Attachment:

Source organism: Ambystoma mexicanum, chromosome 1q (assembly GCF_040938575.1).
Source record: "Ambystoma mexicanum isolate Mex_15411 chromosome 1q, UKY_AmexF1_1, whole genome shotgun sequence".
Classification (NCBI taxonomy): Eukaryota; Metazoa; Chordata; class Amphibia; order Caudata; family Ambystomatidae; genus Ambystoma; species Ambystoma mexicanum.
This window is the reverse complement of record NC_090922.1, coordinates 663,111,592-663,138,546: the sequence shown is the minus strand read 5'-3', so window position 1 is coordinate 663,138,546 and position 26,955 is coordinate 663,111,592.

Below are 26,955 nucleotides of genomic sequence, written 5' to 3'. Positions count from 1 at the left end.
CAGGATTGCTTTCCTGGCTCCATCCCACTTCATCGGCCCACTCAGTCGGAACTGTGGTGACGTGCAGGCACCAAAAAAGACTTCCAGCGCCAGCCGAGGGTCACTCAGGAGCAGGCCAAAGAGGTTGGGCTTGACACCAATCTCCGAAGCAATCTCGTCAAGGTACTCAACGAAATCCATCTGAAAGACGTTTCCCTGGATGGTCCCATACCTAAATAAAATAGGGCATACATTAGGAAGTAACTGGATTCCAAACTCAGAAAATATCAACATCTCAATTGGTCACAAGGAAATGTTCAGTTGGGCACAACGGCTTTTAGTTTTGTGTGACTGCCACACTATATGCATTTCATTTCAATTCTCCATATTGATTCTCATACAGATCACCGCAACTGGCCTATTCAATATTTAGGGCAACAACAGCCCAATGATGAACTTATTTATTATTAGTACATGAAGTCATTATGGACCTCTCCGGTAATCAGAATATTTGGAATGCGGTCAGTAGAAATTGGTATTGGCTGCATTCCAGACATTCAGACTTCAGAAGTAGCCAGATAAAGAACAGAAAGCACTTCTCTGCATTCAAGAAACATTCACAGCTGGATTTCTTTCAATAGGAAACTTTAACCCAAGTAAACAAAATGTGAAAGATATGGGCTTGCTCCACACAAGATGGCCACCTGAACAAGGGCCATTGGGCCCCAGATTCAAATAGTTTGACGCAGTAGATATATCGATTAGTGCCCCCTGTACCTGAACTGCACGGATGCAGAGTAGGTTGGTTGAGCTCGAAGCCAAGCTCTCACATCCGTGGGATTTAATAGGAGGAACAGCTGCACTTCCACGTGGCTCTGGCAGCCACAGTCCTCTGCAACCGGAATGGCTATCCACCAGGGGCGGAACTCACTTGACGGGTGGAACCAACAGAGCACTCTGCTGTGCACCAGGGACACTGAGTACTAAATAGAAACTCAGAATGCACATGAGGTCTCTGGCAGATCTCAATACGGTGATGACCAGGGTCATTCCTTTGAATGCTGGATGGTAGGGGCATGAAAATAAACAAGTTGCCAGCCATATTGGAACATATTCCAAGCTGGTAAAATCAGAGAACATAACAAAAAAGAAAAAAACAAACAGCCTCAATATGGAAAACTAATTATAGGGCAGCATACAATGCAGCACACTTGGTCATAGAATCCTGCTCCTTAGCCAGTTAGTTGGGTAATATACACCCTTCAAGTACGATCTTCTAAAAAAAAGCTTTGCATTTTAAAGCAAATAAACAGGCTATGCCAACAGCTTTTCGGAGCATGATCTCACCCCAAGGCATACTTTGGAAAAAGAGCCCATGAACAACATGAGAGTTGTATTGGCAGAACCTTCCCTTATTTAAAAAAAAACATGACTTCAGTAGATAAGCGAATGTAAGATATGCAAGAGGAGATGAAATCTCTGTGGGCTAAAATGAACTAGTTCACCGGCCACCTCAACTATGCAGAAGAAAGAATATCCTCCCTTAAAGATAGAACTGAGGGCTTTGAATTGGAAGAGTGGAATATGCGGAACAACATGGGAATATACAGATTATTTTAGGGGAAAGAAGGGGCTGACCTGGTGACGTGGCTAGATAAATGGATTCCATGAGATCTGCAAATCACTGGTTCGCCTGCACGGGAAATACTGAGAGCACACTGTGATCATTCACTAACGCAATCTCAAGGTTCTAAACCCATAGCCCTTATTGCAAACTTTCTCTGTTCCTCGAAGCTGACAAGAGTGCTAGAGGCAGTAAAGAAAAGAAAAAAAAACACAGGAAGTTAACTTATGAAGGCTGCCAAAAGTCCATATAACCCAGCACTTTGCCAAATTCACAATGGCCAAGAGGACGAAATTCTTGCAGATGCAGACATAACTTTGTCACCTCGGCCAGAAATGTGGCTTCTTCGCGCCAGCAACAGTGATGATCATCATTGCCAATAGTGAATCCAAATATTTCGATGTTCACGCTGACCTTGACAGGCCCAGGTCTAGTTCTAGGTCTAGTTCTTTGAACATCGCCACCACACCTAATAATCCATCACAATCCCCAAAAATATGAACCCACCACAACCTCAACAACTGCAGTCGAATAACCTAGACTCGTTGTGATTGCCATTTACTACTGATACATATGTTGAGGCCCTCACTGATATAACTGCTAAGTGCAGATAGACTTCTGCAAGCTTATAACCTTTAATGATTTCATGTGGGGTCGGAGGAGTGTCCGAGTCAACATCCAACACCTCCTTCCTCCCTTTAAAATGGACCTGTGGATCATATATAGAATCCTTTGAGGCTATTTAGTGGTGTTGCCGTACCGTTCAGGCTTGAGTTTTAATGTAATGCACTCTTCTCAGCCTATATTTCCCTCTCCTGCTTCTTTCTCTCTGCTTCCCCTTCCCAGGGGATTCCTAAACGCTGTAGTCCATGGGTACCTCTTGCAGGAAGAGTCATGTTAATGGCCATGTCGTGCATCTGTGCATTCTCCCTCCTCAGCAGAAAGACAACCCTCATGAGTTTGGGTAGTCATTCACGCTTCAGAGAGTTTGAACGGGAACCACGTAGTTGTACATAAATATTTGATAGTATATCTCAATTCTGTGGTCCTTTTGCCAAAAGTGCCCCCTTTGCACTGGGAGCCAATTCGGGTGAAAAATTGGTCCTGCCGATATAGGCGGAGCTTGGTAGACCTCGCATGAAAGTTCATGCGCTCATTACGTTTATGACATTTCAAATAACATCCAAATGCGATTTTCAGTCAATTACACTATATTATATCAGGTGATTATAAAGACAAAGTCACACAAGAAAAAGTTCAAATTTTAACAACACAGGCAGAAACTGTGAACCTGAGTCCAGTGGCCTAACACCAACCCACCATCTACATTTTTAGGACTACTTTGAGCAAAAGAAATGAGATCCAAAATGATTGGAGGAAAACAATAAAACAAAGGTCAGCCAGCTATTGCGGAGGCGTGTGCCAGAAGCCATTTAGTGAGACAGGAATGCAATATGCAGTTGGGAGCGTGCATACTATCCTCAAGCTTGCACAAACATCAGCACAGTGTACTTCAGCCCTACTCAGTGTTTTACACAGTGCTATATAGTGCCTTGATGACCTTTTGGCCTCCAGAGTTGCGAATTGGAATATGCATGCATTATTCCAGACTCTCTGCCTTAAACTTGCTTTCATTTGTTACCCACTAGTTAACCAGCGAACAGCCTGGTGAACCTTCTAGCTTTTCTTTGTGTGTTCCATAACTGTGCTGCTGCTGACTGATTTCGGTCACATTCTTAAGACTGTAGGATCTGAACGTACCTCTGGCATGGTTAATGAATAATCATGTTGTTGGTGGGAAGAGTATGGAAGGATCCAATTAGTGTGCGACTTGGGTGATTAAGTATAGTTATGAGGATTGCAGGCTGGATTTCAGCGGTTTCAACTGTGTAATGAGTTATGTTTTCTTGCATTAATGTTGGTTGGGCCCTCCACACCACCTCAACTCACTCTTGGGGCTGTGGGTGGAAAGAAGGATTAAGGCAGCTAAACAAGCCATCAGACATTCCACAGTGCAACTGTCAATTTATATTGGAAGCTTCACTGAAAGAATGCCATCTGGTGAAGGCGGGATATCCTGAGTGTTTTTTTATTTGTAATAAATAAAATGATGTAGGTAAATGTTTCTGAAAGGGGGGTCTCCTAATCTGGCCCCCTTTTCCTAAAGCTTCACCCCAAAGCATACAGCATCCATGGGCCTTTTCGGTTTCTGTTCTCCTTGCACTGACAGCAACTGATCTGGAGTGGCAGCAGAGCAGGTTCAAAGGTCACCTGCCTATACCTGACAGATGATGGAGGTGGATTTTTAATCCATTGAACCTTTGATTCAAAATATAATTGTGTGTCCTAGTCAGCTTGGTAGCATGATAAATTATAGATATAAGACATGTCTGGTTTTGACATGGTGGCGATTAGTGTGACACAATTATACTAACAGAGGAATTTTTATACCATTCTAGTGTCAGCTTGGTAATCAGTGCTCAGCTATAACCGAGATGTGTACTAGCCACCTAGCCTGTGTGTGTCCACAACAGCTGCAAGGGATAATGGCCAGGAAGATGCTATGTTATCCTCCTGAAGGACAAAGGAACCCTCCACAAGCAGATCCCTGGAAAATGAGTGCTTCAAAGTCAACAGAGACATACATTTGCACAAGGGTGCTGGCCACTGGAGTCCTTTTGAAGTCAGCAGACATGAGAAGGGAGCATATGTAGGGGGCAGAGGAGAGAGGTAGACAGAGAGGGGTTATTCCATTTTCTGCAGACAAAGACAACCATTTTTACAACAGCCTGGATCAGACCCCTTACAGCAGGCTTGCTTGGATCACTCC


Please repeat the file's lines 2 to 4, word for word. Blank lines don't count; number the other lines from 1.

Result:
Source record: "Ambystoma mexicanum isolate Mex_15411 chromosome 1q, UKY_AmexF1_1, whole genome shotgun sequence".
Classification (NCBI taxonomy): Eukaryota; Metazoa; Chordata; class Amphibia; order Caudata; family Ambystomatidae; genus Ambystoma; species Ambystoma mexicanum.
This window is the reverse complement of record NC_090922.1, coordinates 663,111,592-663,138,546: the sequence shown is the minus strand read 5'-3', so window position 1 is coordinate 663,138,546 and position 26,955 is coordinate 663,111,592.